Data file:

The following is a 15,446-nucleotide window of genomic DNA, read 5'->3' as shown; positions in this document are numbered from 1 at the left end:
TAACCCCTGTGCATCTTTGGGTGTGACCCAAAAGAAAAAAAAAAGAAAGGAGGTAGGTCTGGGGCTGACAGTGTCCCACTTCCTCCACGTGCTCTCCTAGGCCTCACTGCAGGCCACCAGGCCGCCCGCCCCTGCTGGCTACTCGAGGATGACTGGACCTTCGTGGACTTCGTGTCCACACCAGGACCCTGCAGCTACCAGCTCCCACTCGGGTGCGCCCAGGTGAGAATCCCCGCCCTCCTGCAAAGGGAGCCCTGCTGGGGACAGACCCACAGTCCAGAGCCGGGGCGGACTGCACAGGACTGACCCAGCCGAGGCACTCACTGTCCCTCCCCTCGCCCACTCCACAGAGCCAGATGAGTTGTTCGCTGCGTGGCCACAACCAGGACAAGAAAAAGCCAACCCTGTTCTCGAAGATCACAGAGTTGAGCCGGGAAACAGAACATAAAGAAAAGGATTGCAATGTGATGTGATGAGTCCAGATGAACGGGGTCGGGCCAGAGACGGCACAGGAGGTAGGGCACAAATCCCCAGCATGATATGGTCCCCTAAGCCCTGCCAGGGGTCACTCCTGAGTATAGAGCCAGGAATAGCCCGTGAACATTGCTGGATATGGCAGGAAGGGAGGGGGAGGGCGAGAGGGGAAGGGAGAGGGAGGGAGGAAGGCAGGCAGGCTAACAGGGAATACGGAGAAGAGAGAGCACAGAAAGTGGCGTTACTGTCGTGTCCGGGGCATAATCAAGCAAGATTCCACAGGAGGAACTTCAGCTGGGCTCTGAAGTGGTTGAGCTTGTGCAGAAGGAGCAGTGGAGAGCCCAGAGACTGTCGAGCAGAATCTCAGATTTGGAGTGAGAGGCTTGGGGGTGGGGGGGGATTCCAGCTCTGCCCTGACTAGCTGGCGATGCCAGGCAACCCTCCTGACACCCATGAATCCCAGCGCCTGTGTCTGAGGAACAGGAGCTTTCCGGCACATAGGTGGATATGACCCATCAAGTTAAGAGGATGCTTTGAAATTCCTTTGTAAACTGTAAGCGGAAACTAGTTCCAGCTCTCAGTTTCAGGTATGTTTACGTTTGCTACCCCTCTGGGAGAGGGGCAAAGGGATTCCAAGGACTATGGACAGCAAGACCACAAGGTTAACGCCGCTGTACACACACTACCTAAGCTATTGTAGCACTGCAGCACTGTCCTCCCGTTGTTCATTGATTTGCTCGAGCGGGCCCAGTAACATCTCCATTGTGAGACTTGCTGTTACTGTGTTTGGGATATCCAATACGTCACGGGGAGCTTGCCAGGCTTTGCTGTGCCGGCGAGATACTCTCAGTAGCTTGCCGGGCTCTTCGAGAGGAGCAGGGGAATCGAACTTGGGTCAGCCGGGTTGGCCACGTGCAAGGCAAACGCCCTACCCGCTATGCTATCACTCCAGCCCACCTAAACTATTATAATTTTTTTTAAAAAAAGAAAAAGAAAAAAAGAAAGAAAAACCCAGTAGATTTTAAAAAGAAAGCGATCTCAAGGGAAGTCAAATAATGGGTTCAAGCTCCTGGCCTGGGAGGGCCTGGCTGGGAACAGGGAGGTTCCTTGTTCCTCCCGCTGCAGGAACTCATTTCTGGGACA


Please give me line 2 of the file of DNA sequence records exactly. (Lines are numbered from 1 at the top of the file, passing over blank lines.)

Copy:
TAACCCCTGTGCATCTTTGGGTGTGACCCAAAAGAAAAAAAAAAGAAAGGAGGTAGGTCTGGGGCTGACAGTGTCCCACTTCCTCCACGTGCTCTCCTAGGCCTCACTGCAGGCCACCAGGCCGCCCGCCCCTGCTGGCTACTCGAGGATGACTGGACCTTCGTGGACTTCGTGTCCACACCAGGACCCTGCAGCTACCAGCTCCCACTCGGGTGCGCCCAGGTGAGAATCCCCGCCCTCCTGCAAAGGGAGCCCTGCTGGGGACAGACCCACAGTCCAGAGCCGGGGCGGACTGCACAGGACTGACCCAGCCGAGGCACTCACTGTCCCTCCCCTCGCCCACTCCACAGAGCCAGATGAGTTGTTCGCTGCGTGGCCACAACCAGGACAAGAAAAAGCCAACCCTGTTCTCGAAGATCACAGAGTTGAGCCGGGAAACAGAACATAAAGAAAAGGATTGCAATGTGATGTGATGAGTCCAGATGAACGGGGTCGGGCCAGAGACGGCACAGGAGGTAGGGCACAAATCCCCAGCATGATATGGTCCCCTAAGCCCTGCCAGGGGTCACTCCTGAGTATAGAGCCAGGAATAGCCCGTGAACATTGCTGGATATGGCAGGAAGGGAGGGGGAGGGCGAGAGGGGAAGGGAGAGGGAGGGAGGAAGGCAGGCAGGCTAACAGGGAATACGGAGAAGAGAGAGCACAGAAAGTGGCGTTACTGTCGTGTCCGGGGCATAATCAAGCAAGATTCCACAGGAGGAACTTCAGCTGGGCTCTGAAGTGGTTGAGCTTGTGCAGAAGGAGCAGTGGAGAGCCCAGAGACTGTCGAGCAGAATCTCAGATTTGGAGTGAGAGGCTTGGGGGTGGGGGGGGATTCCAGCTCTGCCCTGACTAGCTGGCGATGCCAGGCAACCCTCCTGACACCCATGAATCCCAGCGCCTGTGTCTGAGGAACAGGAGCTTTCCGGCACATAGGTGGATATGACCCATCAAGTTAAGAGGATGCTTTGAAATTCCTTTGTAAACTGTAAGCGGAAACTAGTTCCAGCTCTCAGTTTCAGGTATGTTTACGTTTGCTACCCCTCTGGGAGAGGGGCAAAGGGATTCCAAGGACTATGGACAGCAAGACCACAAGGTTAACGCCGCTGTACACACACTACCTAAGCTATTGTAGCACTGCAGCACTGTCCTCCCGTTGTTCATTGATTTGCTCGAGCGGGCCCAGTAACATCTCCATTGTGAGACTTGCTGTTACTGTGTTTGGGATATCCAATACGTCACGGGGAGCTTGCCAGGCTTTGCTGTGCCGGCGAGATACTCTCAGTAGCTTGCCGGGCTCTTCGAGAGGAGCAGGGGAATCGAACTTGGGTCAGCCGGGTTGGCCACGTGCAAGGCAAACGCCCTACCCGCTATGCTATCACTCCAGCCCACCTAAACTATTATAATTTTTTTTAAAAAAAGAAAAAGAAAAAAAGAAAGAAAAACCCAGTAGATTTTAAAAAGAAAGCGATCTCAAGGGAAGTCAAATAATGGGTTCAAGCTCCTGGCCTGGGAGGGCCTGGCTGGGAACAGGGAGGTTCCTTGTTCCTCCCGCTGCAGGAACTCATTTCTGGGACA